“The Lonely One” by the Wipers
“Who Rocks the Party” by Les Savy Fav

A quiet, lonesome guy, who happens to be hiding some horrific scarring, gets duped into a blind date with a woman who happens to have a fetish for meek men with horrific scarring, yet somehow the matchmaking doesn’t stick. Our sad bachelor ends up at a party that’s even more disastrous than the date.

Almost all of these stories feature socially inept loners trying to navigate a civilization that has atomized into ad-hoc cults and strange cliques. If you know anything about Greg Sage from the Wipers, he’s a loner par excellence: built his own analog gear, shunned scenes and bandwagons and cash-ins, remained ferociously independent, all to the detriment of whatever kind of career a gloomy-neo-psychedelic-garage-punk-alien-outlier might expect to scrape together. There’s no subtext in this song. The pain of solitude sits on the surface, tightening its necktie—or is that a noose?—while blinking back the tears. I didn’t realize just how terribly lonely my characters were until I saw them stacked side by side in book form. At the same time, a lot of these stories conclude with parties, weddings, group gatherings, although these never seem to end well, either. Les Savy Fav has a knack for writing unhinged party anthems, the kind that make parties feel like the most thrilling and horrible night of your life. Who rocks the party? Agony. Agony rocks the party.

“Send His Love to Me” by PJ Harvey
“Who Are You” by Tom Waits

A bodybuilding paraplegic harbors an unrequited crush on his charismatic stoner best friend, the one who accidentally broke his—the paraplegic’s—neck in an inane stunt gone awry.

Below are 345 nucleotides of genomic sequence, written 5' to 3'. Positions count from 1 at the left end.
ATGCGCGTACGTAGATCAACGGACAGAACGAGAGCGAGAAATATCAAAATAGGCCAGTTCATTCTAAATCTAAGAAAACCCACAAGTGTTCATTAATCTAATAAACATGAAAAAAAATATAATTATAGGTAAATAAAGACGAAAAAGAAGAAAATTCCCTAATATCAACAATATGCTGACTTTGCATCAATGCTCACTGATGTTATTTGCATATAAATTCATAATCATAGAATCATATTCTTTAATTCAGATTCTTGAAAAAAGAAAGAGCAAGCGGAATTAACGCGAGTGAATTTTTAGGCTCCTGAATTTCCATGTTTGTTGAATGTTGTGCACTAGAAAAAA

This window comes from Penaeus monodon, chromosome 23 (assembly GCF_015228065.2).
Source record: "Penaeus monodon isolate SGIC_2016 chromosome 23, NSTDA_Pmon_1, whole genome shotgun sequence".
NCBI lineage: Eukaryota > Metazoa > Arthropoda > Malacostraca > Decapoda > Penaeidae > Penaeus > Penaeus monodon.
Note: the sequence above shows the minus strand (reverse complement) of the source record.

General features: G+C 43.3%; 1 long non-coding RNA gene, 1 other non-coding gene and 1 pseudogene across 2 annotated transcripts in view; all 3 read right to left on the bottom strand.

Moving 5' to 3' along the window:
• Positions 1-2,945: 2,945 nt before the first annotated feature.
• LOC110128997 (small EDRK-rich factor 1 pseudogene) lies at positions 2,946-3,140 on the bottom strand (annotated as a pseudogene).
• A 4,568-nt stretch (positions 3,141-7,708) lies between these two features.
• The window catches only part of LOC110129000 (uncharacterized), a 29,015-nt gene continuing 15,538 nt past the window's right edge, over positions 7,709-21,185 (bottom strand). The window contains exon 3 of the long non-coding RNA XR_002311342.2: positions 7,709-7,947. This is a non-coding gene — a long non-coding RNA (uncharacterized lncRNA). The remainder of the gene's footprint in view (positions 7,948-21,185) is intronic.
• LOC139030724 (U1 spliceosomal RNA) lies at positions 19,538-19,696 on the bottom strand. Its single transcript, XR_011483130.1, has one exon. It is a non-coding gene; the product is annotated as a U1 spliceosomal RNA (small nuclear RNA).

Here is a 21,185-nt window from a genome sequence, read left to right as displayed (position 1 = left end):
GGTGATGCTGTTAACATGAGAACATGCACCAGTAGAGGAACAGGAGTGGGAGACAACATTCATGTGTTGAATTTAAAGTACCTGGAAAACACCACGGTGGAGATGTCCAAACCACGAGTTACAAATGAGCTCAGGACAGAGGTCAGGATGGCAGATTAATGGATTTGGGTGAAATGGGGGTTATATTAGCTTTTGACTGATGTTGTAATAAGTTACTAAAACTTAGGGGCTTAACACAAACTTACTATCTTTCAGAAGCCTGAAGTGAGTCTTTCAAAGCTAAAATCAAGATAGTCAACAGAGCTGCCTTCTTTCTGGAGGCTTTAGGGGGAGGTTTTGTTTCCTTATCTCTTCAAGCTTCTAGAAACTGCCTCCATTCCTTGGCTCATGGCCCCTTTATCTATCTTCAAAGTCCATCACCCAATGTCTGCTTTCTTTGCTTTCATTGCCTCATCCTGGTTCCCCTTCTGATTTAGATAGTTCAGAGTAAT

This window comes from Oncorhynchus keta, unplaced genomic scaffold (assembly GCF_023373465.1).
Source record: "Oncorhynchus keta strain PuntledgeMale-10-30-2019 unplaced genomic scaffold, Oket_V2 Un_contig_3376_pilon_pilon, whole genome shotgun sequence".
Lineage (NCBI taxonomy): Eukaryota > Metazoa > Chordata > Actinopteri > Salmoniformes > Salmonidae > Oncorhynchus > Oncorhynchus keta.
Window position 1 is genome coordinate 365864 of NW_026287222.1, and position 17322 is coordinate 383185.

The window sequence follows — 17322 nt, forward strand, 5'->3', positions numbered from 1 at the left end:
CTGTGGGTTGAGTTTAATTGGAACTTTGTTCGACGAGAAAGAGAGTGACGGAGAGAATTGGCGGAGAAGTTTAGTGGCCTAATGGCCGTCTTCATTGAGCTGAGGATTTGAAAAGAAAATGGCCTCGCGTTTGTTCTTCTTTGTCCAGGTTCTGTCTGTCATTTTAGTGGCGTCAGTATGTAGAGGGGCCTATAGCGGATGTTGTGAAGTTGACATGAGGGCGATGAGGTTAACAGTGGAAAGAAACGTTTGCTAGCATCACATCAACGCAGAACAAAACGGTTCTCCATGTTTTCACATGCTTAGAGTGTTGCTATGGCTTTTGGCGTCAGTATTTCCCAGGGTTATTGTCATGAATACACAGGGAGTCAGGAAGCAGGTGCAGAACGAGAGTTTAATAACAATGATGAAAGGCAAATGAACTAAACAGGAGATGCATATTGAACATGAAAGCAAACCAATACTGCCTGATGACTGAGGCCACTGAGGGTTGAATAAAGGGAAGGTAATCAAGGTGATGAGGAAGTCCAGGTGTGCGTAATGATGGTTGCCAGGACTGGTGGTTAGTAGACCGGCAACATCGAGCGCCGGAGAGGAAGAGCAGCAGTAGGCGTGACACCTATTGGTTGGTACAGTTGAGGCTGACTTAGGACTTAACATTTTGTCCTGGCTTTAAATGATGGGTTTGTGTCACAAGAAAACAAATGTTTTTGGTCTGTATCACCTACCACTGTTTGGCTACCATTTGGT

Love: It’s the worst affliction of all, right? With the exception, I suppose, of death by fire or drowning or hydrochloric acid or high-rise defenestration. PJ Harvey and Tom Waits make any type of romantic dalliance sound both sensuous and grueling, lurid and lush, and not without a few torn shirts and broken bones along the way.

“Hey Cuz” by the Afghan Whigs
“1049 Gotho” by Idles

A pair of drug-addled office temps attempt to negotiate the incongruities of white-knuckled recovery and banal, white-collar life.

Drugs crop up often in these stories, which is a bit weird because I find most drugs to be a tedious waste of time and money and brain wattage that would be better expended by sitting around the house, making playlists for books nobody will read. I guess it’s the desperation and vulnerability of addiction that interests me—what a character in another story calls “all these temporary patches that require additional patches.” Addiction stories are love stories, of course, in which love is catastrophically misdirected or misplaced, and there’s also a platonic love story here, shoehorned into the squalor.